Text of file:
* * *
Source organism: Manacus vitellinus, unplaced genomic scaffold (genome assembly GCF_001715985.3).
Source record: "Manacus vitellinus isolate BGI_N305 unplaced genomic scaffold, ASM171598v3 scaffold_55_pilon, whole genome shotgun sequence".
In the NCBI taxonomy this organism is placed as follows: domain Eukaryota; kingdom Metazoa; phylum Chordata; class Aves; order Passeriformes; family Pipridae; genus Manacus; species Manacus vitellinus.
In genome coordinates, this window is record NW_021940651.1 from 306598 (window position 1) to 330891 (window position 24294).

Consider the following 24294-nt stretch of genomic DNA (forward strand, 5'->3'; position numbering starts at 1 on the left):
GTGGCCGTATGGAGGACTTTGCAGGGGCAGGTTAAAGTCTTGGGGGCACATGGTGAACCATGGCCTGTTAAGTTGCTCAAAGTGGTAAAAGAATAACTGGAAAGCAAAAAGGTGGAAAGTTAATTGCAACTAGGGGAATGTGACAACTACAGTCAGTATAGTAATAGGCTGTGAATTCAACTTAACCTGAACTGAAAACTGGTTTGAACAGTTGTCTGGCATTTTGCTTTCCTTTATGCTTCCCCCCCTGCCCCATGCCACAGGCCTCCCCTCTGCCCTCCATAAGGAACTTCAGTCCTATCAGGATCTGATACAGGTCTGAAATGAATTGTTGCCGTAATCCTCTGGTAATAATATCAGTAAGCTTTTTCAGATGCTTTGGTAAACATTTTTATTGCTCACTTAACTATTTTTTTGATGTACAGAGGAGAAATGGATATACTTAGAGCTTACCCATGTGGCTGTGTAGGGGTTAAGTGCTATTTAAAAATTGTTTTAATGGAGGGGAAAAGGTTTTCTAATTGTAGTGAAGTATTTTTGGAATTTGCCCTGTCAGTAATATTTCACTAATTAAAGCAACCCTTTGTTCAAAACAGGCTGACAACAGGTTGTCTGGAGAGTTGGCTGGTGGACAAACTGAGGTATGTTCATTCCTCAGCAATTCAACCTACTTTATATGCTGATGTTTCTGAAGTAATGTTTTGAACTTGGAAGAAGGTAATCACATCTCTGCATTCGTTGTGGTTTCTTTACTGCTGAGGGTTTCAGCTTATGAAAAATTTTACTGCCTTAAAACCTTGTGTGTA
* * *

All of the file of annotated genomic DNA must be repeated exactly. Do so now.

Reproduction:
Source organism: Manacus vitellinus, unplaced genomic scaffold (genome assembly GCF_001715985.3).
Source record: "Manacus vitellinus isolate BGI_N305 unplaced genomic scaffold, ASM171598v3 scaffold_55_pilon, whole genome shotgun sequence".
In the NCBI taxonomy this organism is placed as follows: domain Eukaryota; kingdom Metazoa; phylum Chordata; class Aves; order Passeriformes; family Pipridae; genus Manacus; species Manacus vitellinus.
In genome coordinates, this window is record NW_021940651.1 from 306598 (window position 1) to 330891 (window position 24294).

Consider the following 24294-nt stretch of genomic DNA (forward strand, 5'->3'; position numbering starts at 1 on the left):
GTGGCCGTATGGAGGACTTTGCAGGGGCAGGTTAAAGTCTTGGGGGCACATGGTGAACCATGGCCTGTTAAGTTGCTCAAAGTGGTAAAAGAATAACTGGAAAGCAAAAAGGTGGAAAGTTAATTGCAACTAGGGGAATGTGACAACTACAGTCAGTATAGTAATAGGCTGTGAATTCAACTTAACCTGAACTGAAAACTGGTTTGAACAGTTGTCTGGCATTTTGCTTTCCTTTATGCTTCCCCCCCTGCCCCATGCCACAGGCCTCCCCTCTGCCCTCCATAAGGAACTTCAGTCCTATCAGGATCTGATACAGGTCTGAAATGAATTGTTGCCGTAATCCTCTGGTAATAATATCAGTAAGCTTTTTCAGATGCTTTGGTAAACATTTTTATTGCTCACTTAACTATTTTTTTGATGTACAGAGGAGAAATGGATATACTTAGAGCTTACCCATGTGGCTGTGTAGGGGTTAAGTGCTATTTAAAAATTGTTTTAATGGAGGGGAAAAGGTTTTCTAATTGTAGTGAAGTATTTTTGGAATTTGCCCTGTCAGTAATATTTCACTAATTAAAGCAACCCTTTGTTCAAAACAGGCTGACAACAGGTTGTCTGGAGAGTTGGCTGGTGGACAAACTGAGGTATGTTCATTCCTCAGCAATTCAACCTACTTTATATGCTGATGTTTCTGAAGTAATGTTTTGAACTTGGAAGAAGGTAATCACATCTCTGCATTCGTTGTGGTTTCTTTACTGCTGAGGGTTTCAGCTTATGAAAAATTTTACTGCCTTAAAACCTTGTGTGTA